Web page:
Song of Solomon 2:17
Until the day break, and the shadows flee away, turn, my beloved, and be you like a roe or a young hart on the mountains of Bether.
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(17) Until the day break.—Heb., breathe, i.e., becomes cool, as it does when the evening breeze sets in. The time indicated is therefore evening, “the breathing blushing hour” (Campbell). (Comp. Genesis 3:8, “The cool of the day”—margin, wind. This interpretation is also fixed by the mention of the flying, i.e., lengthening shadows. Comp. Virg. Ecl. i. 84: “Majoresque cadunt altis de montibus umbræ;” and Tennyson, The Brook

“We turned our foreheads from the falling sun,

And followed our own shadows, thrice as long

As when they followed us.”)

Bether.—Marg., of division; LXX., of ravines or hollows, either as separating the lovers or as intersected by valleys. Gesenius compares Bethron (2Samuel 2:29).

Song of Solomon 2:17. Until the day-break — Until the morning of that blessed day of the general resurrection, when all the shadows, not only of ignorance, and sin, and calamity, but even of all ordinances, and outward administrations, shall cease. Turn, my beloved — Return to me. For although Christ had come to her, and she had gladly received him, yet he was gone again, as is here implied, and evidently appears from the following verse. Which sudden change is very agreeable to the state of God’s people in this world, where they are subject to frequent changes; be thou like a roe — In swiftness; make haste to help me; upon the mountains of Bether — A place in the land of promise, where it seems those creatures were in great abundance. 2:14-17 The church is Christ's dove; she returns to him, as her Noah. Christ is the Rock, in whom alone she can think herself safe, and find herself easy, as a dove in the hole of a rock, when struck at by the birds of prey. Christ calls her to come boldly to the throne of grace, having a great High Priest there, to tell what her request is. Speak freely, fear not a slight or a repulse. The voice of prayer is sweet and acceptable to God; those who are sanctified have the best comeliness. The first risings of sinful thoughts and desires, the beginnings of trifling pursuits which waste the time, trifling visits, small departures from truth, whatever would admit some conformity to the world; all these, and many more, are little foxes which must be removed. This is a charge to believers to mortify their sinful appetites and passions, which are as little foxes, that destroy their graces and comforts, and crush good beginnings. Whatever we find a hinderance to us in that which is good, we must put away. He feedeth among the lilies; this shows Christ's gracious presence among believers. He is kind to all his people. It becomes them to believe this, when under desertion and absence, and so to ward off temptations. The shadows of the Jewish dispensation were dispelled by the dawning of the gospel day. And a day of comfort will come after a night of desertion. Come over the mountains of Bether, the mountains that divide, looking forward to that day of light and love. Christ will come over every separating mountain to take us home to himself.Until the day break - Or, rather, until the day breathe, i. e., until the fresh evening breeze spring up in what is called Genesis 3:8 "the cool" or breathing time of the day.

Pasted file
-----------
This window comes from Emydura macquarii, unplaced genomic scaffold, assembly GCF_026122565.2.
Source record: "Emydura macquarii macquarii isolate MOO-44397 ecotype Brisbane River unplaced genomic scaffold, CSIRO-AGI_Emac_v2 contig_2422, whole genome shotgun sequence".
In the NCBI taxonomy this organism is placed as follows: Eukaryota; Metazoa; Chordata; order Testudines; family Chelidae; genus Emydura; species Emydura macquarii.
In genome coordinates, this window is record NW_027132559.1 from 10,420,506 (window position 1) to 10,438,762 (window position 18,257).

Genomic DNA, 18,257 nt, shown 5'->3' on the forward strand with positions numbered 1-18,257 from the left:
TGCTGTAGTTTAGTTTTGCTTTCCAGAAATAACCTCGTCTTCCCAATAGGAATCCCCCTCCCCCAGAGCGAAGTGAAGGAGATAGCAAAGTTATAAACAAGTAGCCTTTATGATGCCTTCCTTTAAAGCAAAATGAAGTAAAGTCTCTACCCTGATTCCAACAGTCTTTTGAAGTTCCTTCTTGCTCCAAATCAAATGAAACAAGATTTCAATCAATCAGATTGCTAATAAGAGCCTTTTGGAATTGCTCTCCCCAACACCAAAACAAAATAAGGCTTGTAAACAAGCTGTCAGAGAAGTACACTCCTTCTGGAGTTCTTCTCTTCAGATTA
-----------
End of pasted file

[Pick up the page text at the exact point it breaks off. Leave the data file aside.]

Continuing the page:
And the shadows flee - i. e., Lengthen out, and finally lose their outlines with the sinking and departure of the sun (compare Jeremiah 6:4). As the visit of the beloved is most naturally conceived of as taking place in the early morning, and the bride is evidently dismissing him until a later time of day, it seems almost certain that this interpretation is the correct one which makes that time to be evening after sunset. The phrase recurs in Sol 4:6.

Mountains of Bether - If a definite locality, identical with Bithron, a hilly district on the east side of the Jordan valley 2 Samuel 2:29, not far from Mahanaim (Sol 6:13 margin). If used in a symbolic sense, mountains of "separation," dividing for a time the beloved from the bride. This interpretation seems to be the better, though the local reference need not be abandoned.

17. Night—is the image of the present world (Ro 13:12). "Behold men as if dwelling in subterranean cavern" [Plato, Republic, 7.1].